Farmers are incensed and a fast won’t calm them

Farmers-led violence has its root in unfulfilled promises

shankar

Shankar Kumar | June 10, 2017 | New Delhi


#agricultural produce   #Mandsaur   #Madhya Pradesh   #Maharashtra   #Farmers  
Representational image
Representational image

There are different arguments for the farmers’ agitation which first caught Maharashtra in its octopus grip and then spread to Madhya Pradesh where six people were killed in police firing. Unaddressed demands like waiver on loans, better prices for agriculture produce are said to have triggered violence. This is agreed.

But the question is why did the farmers resort to violence in the BJP ruled states? Why didn’t it happen in Tamil Nadu where farmers protested and took out rallies in support of their various demands? Remember when their demands were not met they rushed to New Delhi where they indulged in grisly antics like drinking urine, eating faeces, and showing the skulls of farmers who they said had committed suicide. For 40 days they continued with such horrific acts at the national capital’s Jantar Manter area, yet never resorted to violence. Why?  The answer is simple: Tamil Nadu farmers didn’t receive political support from opposition parties as much as their counterparts got in Maharashtra and Madhya Pradesh.
 
However, instead of indulging in blame game as to who did what, there is need for serious introspection on the kind of politics our political masters want to play in the country. Fulfilling poll promises, the Yogi Adityanath government waived off over Rs 36,000 crore farmers’ loan. Several economists criticized the move and warned the Centre about its consequences. They had forecast that the move might have a domino effect and farmers from other states would demand the same from their respective governments. It has proved true in Maharashtra and Madhya Pradesh.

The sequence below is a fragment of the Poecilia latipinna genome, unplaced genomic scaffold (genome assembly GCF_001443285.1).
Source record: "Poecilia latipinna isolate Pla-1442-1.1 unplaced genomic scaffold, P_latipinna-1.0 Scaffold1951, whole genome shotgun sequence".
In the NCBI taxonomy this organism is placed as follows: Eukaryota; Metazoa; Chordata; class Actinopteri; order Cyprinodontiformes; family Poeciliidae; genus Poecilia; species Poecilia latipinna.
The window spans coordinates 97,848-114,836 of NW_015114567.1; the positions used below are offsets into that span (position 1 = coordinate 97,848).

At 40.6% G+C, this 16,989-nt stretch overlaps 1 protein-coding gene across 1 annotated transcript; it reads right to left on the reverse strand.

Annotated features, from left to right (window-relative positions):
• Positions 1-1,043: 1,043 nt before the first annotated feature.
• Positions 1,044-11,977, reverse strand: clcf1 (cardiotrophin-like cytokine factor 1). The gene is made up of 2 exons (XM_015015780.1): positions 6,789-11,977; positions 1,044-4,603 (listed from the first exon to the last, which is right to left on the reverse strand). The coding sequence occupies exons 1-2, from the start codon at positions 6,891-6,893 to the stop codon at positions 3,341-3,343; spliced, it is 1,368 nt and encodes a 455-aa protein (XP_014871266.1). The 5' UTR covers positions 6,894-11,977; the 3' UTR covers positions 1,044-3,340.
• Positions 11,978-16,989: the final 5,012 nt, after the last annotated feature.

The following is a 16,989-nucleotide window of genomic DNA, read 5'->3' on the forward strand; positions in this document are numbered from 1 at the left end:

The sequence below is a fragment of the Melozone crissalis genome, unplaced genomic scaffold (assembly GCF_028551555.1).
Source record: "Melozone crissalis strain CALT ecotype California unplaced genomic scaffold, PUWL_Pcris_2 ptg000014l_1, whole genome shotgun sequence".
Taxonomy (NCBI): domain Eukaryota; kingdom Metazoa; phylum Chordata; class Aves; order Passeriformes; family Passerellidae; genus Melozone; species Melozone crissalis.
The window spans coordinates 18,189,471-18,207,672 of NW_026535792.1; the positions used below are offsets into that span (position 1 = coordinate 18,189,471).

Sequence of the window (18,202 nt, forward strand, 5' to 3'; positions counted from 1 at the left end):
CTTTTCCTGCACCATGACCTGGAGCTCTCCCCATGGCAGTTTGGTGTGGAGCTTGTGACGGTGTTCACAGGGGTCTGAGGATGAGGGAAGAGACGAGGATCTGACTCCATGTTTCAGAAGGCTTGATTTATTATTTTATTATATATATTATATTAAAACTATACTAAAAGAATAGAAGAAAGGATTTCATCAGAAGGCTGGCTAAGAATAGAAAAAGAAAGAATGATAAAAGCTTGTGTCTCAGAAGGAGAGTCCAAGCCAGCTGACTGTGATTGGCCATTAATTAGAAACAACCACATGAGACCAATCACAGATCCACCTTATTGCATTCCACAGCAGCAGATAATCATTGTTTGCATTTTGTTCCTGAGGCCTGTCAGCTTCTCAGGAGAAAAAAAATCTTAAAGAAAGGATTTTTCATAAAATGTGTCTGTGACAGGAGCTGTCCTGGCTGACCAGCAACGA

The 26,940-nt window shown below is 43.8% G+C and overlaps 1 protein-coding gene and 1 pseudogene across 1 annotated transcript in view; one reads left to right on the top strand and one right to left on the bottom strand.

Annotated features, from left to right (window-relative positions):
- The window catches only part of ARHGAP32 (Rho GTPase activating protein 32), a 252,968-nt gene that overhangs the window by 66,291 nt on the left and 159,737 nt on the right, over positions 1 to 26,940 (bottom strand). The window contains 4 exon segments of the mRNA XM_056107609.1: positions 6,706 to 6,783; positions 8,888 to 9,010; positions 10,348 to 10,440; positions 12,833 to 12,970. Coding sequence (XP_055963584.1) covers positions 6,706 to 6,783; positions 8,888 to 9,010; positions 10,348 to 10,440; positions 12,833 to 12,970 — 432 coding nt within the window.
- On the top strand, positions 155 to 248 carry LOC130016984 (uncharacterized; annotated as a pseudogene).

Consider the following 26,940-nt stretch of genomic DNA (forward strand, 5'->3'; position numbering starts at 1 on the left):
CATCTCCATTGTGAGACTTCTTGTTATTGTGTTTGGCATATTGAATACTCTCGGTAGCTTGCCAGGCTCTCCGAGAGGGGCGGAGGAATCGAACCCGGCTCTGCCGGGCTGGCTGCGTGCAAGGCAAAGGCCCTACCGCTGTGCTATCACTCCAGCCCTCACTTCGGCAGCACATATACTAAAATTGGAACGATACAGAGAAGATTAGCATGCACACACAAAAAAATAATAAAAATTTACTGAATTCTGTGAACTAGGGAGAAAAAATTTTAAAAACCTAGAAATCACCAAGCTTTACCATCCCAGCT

But loan waiving is not the only issue for farmers. They are also asking for higher price for their produce. They also demand that the Narendra Modi government should, in accordance with the BJP’s 2014 poll manifesto, implement Swaminathan committee formula under which the minimum support price (MSP) would be more than the weighted average cost of production. In the absence of fulfillment of these demands, cashless farmers are not able to understand what to do. They need cash to buy seeds and fertilizers as monsoon is approaching fast. They don’t want to go to mandi to sell their produce as it would not fetch them the price they want. 
 
In this background, a pertinent question to be asked is where is the prime minister’s promise of doubling farmers’ income? Even if it is to happen by 2022, there should be some visible signs to show that he is serious on this front.  Instead, his government removed a 10 percent import duty on wheat last year and imported million tons of wheat from Ukraine and Australia. The country had reported bumper crop yield last year. Again, it imported tons of ‘Tuar dal’ last year in spite of its bumper production. 
 
To compound the problem, the hapless farmers find that their young ones are not coming forward to carry forward their profession. Unlike their fathers or grand-fathers, they don’t want to sweat it out in farmland and earn meagre money; they want to live in cities with comfortable jobs. The current violence is attributed to deep seated frustration, disillusionment among farmers. And this can’t be resolved by undertaking a fast or other political theatrics, but by fulfilling promises made to them and understanding the ground realities.
 

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